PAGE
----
After publishing the last issue of last year digitally due to the pandemic, the newsmagazine staff began production of the next edition of The Patriot Post over the summer. With senior Bella Ramirez taking over as Print Editor-in-Chief, this unprecedented time challenged both her and the staff from cover to cover.
The first step in the process entailed narrowing down options for the cover story from which the staff centered the newsmagazine.
“A few ideas stuck out, but the theme revolves around one main thought: how are we going to handle our new normal? COVID already had its lasting effects on how we handle meetings, what fashion is acceptable in the workplace and how we celebrated birthdays,” Ramirez said. “Although not everything will remain once we get a vaccine, COVID-19 will definitely leave a lasting scar on society. We all understood we were going through a metamorphosis of a new normal.”
With the cover story in mind, the staff pulled inspiration from professional magazines like Time Magazine and award-winning student publications like Hi-Lite.
“Layout and design counted as both my favorite and the most dreaded part. Because I wanted to have better spreads, I spent a lot of time on my pages on this issue. Over the summer, I watched a lot of videos on InDesign to help my designing process,” Entertainment Editor senior Emily Anderson said. “While I really loved sketching out my page and seeing it come to life, I did not anticipate it taking as much time as it did to design.”
From there, the staff then focused on the visual element of the magazine itself. As the magazine emphasizes the importance of visuals, Ramirez crafted it with the focus of a new beginning in the form of a sunrise and the colors associated with it.
“I’m really proud of the staff for embracing this. They really knocked it out of the park, she said. “Circular photographs [related to the sunrise theme] are an insanely difficult element to incorporate while maintaining a professional look; our Assistant Editor-in-Chief Zoe Persaud was actually the only staffer brave enough to use this element and her pages ended up being some of the most put-together and well-designed pages in the issue.”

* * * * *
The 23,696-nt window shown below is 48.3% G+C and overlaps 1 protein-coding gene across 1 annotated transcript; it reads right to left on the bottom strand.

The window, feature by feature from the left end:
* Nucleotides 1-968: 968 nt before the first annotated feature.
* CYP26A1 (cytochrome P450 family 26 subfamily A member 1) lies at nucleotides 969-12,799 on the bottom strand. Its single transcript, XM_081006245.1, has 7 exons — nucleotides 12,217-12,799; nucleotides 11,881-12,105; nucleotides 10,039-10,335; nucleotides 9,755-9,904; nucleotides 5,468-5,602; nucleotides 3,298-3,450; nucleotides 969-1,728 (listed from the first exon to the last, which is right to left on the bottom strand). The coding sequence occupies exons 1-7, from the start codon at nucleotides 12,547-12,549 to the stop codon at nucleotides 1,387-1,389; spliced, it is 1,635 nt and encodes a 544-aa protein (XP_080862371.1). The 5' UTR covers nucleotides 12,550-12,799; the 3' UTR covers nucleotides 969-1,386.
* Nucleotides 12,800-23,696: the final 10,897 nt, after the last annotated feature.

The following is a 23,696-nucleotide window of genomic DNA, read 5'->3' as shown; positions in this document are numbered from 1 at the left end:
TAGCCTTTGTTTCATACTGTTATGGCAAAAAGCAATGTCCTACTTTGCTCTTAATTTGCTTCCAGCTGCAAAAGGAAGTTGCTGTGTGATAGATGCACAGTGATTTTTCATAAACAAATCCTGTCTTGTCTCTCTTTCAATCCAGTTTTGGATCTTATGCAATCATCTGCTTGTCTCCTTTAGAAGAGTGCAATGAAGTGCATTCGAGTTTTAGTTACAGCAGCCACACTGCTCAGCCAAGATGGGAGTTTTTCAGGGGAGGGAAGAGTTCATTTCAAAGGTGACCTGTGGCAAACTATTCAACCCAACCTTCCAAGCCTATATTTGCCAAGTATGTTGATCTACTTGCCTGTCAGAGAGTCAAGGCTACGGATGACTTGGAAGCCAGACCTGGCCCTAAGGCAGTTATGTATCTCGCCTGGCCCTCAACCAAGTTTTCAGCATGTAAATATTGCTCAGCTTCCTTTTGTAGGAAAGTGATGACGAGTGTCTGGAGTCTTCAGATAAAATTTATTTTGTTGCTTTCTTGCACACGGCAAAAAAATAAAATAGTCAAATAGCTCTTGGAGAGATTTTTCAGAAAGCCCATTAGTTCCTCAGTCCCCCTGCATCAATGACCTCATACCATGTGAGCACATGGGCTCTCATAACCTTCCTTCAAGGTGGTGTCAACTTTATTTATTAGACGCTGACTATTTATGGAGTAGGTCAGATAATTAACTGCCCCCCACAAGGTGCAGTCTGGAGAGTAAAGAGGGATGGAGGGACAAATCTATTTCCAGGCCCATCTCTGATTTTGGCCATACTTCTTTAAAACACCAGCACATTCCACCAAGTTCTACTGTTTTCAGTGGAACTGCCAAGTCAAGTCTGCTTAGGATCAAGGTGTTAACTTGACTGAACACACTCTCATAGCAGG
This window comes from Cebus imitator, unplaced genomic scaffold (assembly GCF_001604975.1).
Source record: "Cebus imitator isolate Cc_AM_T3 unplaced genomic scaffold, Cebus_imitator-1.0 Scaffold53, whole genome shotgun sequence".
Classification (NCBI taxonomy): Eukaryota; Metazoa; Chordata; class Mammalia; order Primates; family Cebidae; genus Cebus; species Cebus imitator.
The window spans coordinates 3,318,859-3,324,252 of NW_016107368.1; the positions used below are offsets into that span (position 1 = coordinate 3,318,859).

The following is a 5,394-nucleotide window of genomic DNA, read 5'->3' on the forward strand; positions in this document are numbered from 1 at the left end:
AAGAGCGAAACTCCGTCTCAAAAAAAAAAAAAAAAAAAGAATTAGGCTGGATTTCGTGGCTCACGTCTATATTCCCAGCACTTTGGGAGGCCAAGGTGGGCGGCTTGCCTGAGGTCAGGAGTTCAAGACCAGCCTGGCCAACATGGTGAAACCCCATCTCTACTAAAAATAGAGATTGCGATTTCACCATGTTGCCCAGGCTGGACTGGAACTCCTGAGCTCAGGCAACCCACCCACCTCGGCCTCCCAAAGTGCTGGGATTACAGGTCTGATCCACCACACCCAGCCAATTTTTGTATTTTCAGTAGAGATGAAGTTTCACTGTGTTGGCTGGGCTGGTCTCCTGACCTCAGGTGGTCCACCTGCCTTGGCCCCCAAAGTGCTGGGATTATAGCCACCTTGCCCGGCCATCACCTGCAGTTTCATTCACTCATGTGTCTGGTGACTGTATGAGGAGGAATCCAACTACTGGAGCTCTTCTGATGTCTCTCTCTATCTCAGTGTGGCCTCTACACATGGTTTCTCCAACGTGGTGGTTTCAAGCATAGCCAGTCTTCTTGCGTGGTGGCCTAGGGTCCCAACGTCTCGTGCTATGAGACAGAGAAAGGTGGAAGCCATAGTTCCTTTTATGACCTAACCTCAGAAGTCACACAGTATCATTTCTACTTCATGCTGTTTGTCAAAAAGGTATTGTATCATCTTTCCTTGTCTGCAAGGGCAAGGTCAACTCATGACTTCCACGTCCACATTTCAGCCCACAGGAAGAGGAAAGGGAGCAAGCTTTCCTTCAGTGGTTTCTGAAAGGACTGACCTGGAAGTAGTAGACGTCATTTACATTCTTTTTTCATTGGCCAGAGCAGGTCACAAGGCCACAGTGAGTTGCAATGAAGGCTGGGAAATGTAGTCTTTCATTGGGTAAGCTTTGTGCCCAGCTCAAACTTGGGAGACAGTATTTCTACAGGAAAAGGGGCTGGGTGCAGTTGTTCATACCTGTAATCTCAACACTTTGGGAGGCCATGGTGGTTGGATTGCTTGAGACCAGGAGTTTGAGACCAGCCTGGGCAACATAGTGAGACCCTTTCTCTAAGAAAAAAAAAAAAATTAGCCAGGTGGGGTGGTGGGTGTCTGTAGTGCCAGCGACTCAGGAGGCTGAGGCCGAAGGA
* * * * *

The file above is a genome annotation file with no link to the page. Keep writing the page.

Although graphics compose an important part of the magazine, the “news” part of newsmagazine relies heavily on photographs.
“Getting photos during a pandemic is extremely difficult. I can’t even joke about it. Thankfully, we have wonderful people on staff who managed to safely photograph important events, such as the Davie Black Lives Matter protest, and cooperative interviewees that were kind enough to send in personal photos,” Persaud said.
From the staff, only Ramirez elected to attend school in person, which presented a problem when it came time to layout the cover story about the adjustments to the new school year.
“I had to take all the pictures for the cover, cover story and table of contents. It was a labor of love but because everyone was so thorough, we made this one of the most photo-heavy issues,” she said. “We planned to have a sunrise also incorporated in the cover but instead went with a news photo of senior Serena Saul. Since it was a real photo instead of a completely posed and artistic one, it had a more real impact on viewers.”
In the individual sections (news, opinion, features, entertainment and sports), section editors navigate which articles and visuals go on each page with an idea connecting to the cover story.
“For this sports section, I aimed to provide some clarity as high school sports enters uncharted territory in dealing with the virus through an update on how fall sports were to operate,” Sports Editor senior Sammy Rosenthal said. “I did try, though, to provide some normalcy through a preview of the football team and, of course, the popular yearly fantasy football advice article.”
“Be sure to check out the newsmagazine,” Ramirez said. “It’s vital to do so. We’re essentially the first draft of history. Historians are going to be looking at primary sources like these when they’re covering the exponentially growing chapter of 2020. You should check it out not only to get informed but also to realize your place in history. Plus, there’s something for everyone. And if there isn’t then don’t be shy—tell us at firstname.lastname@example.org.”